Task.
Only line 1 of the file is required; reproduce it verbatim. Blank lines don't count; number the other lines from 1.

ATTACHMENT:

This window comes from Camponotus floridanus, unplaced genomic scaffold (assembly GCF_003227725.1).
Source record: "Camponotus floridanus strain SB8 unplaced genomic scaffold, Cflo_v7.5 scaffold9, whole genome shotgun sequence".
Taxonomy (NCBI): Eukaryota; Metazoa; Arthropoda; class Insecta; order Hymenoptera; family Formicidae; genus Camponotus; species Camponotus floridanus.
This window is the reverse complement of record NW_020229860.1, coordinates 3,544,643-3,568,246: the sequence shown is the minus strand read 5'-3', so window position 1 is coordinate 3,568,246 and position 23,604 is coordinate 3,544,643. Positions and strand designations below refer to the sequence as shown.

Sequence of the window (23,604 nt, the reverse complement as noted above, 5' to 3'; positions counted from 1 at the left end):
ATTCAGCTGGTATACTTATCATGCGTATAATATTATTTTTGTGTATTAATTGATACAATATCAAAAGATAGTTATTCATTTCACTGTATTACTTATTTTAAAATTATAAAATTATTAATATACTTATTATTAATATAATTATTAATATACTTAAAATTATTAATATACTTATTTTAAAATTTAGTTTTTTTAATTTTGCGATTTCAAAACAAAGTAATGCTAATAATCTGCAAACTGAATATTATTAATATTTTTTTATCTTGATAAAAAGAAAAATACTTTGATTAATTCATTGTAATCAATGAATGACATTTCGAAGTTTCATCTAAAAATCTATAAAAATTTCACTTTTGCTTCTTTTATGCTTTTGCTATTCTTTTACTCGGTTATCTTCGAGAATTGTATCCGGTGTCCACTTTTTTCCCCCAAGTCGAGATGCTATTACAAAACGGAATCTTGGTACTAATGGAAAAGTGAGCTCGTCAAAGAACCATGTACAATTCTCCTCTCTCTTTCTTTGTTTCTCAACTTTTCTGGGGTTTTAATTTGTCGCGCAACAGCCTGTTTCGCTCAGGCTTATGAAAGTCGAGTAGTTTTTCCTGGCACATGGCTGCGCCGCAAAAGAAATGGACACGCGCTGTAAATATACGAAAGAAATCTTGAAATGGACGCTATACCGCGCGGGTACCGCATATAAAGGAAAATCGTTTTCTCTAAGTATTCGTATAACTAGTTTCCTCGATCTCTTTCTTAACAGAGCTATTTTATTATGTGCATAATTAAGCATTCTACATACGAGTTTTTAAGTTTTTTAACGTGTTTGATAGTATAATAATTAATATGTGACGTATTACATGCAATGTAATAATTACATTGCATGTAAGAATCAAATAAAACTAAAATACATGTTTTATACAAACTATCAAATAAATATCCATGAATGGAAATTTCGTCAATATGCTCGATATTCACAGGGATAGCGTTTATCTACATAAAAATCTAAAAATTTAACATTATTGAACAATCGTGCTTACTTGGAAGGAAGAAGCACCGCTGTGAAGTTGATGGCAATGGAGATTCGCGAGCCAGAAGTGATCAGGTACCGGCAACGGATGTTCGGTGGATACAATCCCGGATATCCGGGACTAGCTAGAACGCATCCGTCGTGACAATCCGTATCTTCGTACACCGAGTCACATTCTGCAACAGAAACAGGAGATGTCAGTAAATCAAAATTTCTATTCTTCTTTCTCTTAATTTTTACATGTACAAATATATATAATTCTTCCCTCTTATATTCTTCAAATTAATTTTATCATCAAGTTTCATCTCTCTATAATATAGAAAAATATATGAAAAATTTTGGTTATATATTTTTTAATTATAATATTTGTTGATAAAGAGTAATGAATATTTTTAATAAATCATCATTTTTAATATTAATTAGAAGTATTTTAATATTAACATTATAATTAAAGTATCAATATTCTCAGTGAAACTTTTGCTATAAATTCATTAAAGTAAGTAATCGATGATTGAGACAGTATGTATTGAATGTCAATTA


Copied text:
This window comes from Camponotus floridanus, unplaced genomic scaffold (assembly GCF_003227725.1).